No longer just for nudes

New look ... Fitzroy Island's Nudey Beach and (inset) the new resort.
New look ... Fitzroy Island's Nudey Beach and (inset) the new resort. Photo: Paul Dymond/Lonely Planet

Smart Traveller

Island dressed up

For years, Fitzroy Island's main claim to fame was Nudey Beach, a delightfully secluded beach where cossies were optional and rarely worn.

Though only a 45-minute ferry trip from Cairns and Port Douglas, the island remained "au naturel" with one serviceable resort and camping area. Backpackers, locals and day trippers loved it. Few others outside those demographics bothered, although Fitzroy has some of the most accessible rainforest and fringing coral on the Great Barrier Reef.

But the Fitzroy Island of 2009 is vastly different, courtesy of a $100 million makeover by Queensland builder-developer Josh Hunt, who closed it as soon as he bought it in October 2006.

Today, Fitzroy Island Hunt Resort is making claims to the top end of the market and Hunt describes what he has created as a mini-Hamilton Island able to accommodate 450 people in a variety of hotels, suites and one- and two-bedroom apartments.

The new resort has two restaurants, taverns, conference facilities, theatre, retail and, as fans of Channel Ten's The Biggest Loser are aware, an extremely well-equipped gym. Fitzroy Island was home to the contestants for the first weeks of the weight-loss reality show.

Hunt has renovated the camping area and a new adventure centre will be open by mid-year. He anticipates the island will remain popular with backpackers and day trippers.

The resort has a slew of opening specials - with rooms ranging from $175 a double a night to $840 for the four-bedroom penthouse - available until March 31. See fitzroyisland.com.au.

Jetstar reaches out

Jetstar has signed what is called in the airline industry an interline agreement with Asian and European carriers, which will take its reach well beyond the 50 destinations it now services across the Asia-Pacific region.

For passengers, this means you will be able to board Jetstar in your hometown, transfer to an Asian airline mid-point on your journey and then jump on board a European carrier to move across Europe.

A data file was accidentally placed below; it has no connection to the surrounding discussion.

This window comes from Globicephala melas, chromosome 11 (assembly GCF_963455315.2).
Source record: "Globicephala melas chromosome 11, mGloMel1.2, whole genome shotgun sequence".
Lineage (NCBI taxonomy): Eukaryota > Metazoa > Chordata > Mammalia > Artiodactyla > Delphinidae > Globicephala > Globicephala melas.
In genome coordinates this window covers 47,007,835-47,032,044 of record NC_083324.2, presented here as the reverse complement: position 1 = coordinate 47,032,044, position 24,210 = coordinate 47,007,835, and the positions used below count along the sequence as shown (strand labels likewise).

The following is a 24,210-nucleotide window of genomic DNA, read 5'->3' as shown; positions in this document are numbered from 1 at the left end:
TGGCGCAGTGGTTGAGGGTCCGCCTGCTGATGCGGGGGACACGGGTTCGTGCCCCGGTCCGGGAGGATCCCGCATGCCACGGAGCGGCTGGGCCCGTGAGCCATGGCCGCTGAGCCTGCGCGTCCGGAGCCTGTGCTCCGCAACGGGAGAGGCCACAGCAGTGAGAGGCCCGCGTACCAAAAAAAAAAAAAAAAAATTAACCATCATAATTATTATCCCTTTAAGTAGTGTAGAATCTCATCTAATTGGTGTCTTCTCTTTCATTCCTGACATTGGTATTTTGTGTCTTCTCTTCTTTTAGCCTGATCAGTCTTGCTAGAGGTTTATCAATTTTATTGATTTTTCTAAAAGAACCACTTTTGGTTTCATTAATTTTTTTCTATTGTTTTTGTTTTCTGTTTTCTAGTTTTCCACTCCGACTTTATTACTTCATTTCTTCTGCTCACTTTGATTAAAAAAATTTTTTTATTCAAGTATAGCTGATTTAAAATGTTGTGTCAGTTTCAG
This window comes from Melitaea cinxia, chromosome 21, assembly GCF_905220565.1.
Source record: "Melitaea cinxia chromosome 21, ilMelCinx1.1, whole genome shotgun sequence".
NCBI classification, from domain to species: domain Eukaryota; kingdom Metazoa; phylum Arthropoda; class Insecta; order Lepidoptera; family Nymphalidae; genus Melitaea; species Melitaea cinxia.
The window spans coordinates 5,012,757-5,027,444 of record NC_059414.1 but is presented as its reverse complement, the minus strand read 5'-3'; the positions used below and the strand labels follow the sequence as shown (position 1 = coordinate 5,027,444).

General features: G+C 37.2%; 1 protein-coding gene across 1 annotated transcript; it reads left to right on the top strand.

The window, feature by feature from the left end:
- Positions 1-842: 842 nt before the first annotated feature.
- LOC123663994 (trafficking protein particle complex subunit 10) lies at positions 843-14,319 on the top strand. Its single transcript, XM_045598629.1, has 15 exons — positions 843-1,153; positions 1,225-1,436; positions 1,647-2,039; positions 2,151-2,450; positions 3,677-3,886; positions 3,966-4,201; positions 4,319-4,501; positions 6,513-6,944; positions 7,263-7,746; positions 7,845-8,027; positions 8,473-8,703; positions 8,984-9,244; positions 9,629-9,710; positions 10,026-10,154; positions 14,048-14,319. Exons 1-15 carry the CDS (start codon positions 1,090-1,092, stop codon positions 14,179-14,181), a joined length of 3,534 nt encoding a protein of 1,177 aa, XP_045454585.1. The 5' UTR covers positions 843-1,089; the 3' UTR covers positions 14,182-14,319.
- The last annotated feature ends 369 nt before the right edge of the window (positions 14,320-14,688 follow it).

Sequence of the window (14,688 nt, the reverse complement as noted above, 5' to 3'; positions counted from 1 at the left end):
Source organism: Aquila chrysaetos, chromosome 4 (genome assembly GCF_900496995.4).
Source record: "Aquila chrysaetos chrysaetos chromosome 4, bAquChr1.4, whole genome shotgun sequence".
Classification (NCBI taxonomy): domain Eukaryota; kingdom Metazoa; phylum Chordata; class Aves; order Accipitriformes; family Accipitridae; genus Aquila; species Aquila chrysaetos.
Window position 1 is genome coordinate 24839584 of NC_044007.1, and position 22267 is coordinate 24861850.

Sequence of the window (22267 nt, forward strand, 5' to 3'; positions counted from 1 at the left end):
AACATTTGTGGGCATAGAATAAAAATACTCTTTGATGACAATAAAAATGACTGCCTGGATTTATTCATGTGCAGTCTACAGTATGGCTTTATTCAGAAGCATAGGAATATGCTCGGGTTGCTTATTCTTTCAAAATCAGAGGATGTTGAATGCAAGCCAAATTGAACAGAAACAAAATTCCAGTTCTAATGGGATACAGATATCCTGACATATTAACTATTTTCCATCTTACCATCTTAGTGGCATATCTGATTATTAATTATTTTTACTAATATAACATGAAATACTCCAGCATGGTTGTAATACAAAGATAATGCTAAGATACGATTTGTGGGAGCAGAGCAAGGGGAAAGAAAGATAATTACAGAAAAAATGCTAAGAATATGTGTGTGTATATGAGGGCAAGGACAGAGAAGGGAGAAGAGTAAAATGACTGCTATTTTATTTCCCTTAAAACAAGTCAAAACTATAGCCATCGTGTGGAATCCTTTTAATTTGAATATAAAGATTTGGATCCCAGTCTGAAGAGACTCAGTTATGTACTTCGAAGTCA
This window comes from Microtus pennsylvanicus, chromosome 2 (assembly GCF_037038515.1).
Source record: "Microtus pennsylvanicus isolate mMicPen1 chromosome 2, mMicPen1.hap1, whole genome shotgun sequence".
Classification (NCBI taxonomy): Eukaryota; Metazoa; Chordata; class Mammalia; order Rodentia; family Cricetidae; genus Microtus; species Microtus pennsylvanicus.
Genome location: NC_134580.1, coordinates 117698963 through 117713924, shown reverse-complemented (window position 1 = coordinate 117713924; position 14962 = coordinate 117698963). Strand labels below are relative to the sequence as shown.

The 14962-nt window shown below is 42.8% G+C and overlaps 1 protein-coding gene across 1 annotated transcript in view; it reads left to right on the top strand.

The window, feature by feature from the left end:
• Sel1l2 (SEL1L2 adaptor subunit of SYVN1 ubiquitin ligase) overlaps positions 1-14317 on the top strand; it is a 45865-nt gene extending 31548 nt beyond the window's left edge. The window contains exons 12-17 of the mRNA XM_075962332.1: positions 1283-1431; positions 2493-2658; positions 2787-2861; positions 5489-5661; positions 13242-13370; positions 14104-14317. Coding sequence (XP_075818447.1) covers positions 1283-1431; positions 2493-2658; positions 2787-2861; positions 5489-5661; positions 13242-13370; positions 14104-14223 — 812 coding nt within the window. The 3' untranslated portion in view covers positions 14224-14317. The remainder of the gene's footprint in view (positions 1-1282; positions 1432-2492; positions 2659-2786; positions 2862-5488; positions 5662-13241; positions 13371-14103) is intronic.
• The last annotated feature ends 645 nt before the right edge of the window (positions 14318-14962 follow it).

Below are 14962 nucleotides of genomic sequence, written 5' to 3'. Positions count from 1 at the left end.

The agreement is akin to a code-share but Jetstar passengers will get what they pay for - and that won't include the "free" products handed out on the other airlines they travel on.

The agreement takes effect next month with Qantas being the first airline involved. Jetstar hasn't released the names of the other nine carriers in the agreement.

Also, Jetstar has dropped the surcharges on its international flights, saving $25 on trans-Tasman services, $35 on short-haul Asian services and $68 on international long-haul flights.

India incentives

There is much that is uncertain about this year but you can count on one thing - travel bargains will abound.

Even at this early stage, it is going to be hard to beat the offer by the Indian travel industry.

In a bid to counteract the negative impact of last year's terrorist attack on Mumbai, the Indian Government has devised what is virtually a two-for-one holiday package for international travellers, which includes flights to the subcontinent and across it.

Starting on April 1, Visit India 2009 works on the concept of providing one additional or complimentary service to the tourist for every service paid for.

Unfortunately for would-be Australian tourists, the airlines participating in the scheme - Air India, Jet Airways and Kingfisher - don't fly out of Australia. But the Indian Tourist Office here recommends flying to the nearest port serviced by the airlines.

Aside from the free flights, India's top hotel chains - including the Taj Group, Ashok and HRH, the only privately owned chain of palace resorts - are offering various add-ons in the form of bonus days. International travellers also get one free sightseeing tour per couple in one city visited and there is an offer of a free night in 15 rural resorts across the country.

Visit India 2009 starts on April 1 and runs until the end of the year. See incredibleindia.org.

Fire funds

Tourism in Victoria has taken a dreadful battering from the recent fires but the industry Australia-wide is rallying around.

The Victoria-based touring company APT is auctioning three category-A cabins on its 15-day Magnificent Europe river cruises departing July 29.

The retail price of the Budapest-Amsterdam cruise is $14,980 for two people. The auction ends tomorrow between 10am and 11am and the proceeds will go to the Australian Red Cross fund.

Peregrine Adventures is offering to match staff donations dollar for dollar up to $20,000 and has conducted three charity auctions (now finished) on eBay, for berths on expedition cruises to the Arctic, Antarctica or the Galapagos worth $18,725.

For more information, see aptouring.com.au and peregrineadventures.com.

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